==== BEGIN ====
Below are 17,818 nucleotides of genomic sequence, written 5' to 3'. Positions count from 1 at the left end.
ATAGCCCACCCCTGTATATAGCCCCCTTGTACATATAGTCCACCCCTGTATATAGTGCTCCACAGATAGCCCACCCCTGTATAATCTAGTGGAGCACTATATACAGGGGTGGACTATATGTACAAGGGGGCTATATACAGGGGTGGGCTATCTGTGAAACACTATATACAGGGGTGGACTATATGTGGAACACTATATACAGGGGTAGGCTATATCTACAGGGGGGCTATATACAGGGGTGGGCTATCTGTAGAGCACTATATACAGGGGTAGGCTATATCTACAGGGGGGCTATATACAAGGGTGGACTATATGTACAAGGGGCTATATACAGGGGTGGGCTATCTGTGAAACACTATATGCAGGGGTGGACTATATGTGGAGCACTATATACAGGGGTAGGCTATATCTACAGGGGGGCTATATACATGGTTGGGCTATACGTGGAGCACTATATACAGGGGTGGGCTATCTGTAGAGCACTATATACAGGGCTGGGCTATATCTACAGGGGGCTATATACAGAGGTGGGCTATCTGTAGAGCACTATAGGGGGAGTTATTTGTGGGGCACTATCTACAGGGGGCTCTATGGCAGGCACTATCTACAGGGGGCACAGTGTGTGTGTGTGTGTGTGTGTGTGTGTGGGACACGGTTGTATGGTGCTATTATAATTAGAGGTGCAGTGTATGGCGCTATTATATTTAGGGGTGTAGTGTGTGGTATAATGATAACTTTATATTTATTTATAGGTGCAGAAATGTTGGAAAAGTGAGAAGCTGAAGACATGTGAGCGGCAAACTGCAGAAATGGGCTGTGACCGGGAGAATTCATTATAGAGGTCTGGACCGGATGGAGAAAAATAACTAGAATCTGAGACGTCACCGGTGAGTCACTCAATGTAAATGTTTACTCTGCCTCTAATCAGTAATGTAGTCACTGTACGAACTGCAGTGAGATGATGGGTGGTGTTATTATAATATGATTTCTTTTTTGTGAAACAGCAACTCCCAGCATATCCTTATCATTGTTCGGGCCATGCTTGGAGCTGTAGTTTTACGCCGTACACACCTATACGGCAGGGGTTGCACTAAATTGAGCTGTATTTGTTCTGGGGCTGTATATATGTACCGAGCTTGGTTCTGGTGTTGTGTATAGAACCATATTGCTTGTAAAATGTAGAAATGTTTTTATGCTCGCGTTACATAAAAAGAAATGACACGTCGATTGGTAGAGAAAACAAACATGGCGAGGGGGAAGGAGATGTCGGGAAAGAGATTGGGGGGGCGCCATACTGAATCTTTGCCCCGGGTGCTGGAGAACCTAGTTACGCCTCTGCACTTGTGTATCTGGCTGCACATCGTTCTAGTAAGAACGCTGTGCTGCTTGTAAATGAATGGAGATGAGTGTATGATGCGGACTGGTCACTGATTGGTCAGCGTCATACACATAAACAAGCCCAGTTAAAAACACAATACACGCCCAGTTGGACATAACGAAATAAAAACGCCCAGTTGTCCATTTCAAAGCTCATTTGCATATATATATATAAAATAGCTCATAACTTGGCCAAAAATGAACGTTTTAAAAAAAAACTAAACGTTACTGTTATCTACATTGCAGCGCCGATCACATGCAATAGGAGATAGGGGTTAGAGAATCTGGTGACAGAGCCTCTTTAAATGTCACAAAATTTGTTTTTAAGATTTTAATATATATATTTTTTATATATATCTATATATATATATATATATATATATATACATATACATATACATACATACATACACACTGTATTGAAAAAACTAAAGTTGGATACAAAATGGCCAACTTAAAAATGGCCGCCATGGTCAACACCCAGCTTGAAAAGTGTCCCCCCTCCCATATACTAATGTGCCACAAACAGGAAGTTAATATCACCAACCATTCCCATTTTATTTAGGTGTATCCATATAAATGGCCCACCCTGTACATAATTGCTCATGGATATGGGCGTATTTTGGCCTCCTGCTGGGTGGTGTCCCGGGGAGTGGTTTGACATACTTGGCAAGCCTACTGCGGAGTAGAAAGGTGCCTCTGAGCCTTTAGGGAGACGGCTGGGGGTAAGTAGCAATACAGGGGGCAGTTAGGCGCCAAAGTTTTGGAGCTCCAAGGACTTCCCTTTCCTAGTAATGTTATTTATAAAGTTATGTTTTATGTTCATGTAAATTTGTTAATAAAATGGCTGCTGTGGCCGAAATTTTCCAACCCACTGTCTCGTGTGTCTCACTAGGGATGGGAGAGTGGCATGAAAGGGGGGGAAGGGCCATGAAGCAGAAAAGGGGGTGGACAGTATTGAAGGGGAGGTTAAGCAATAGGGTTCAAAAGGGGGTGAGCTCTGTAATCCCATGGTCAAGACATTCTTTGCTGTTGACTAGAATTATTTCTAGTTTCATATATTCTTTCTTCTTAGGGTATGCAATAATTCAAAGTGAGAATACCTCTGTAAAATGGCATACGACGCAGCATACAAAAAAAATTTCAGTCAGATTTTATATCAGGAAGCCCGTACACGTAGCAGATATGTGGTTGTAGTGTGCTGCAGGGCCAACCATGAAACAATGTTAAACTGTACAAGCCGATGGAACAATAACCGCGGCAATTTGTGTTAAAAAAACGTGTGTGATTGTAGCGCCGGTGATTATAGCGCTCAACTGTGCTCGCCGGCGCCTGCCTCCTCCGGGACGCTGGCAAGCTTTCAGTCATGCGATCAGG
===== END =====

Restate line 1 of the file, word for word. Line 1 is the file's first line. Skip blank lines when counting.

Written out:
Below are 17,818 nucleotides of genomic sequence, written 5' to 3'. Positions count from 1 at the left end.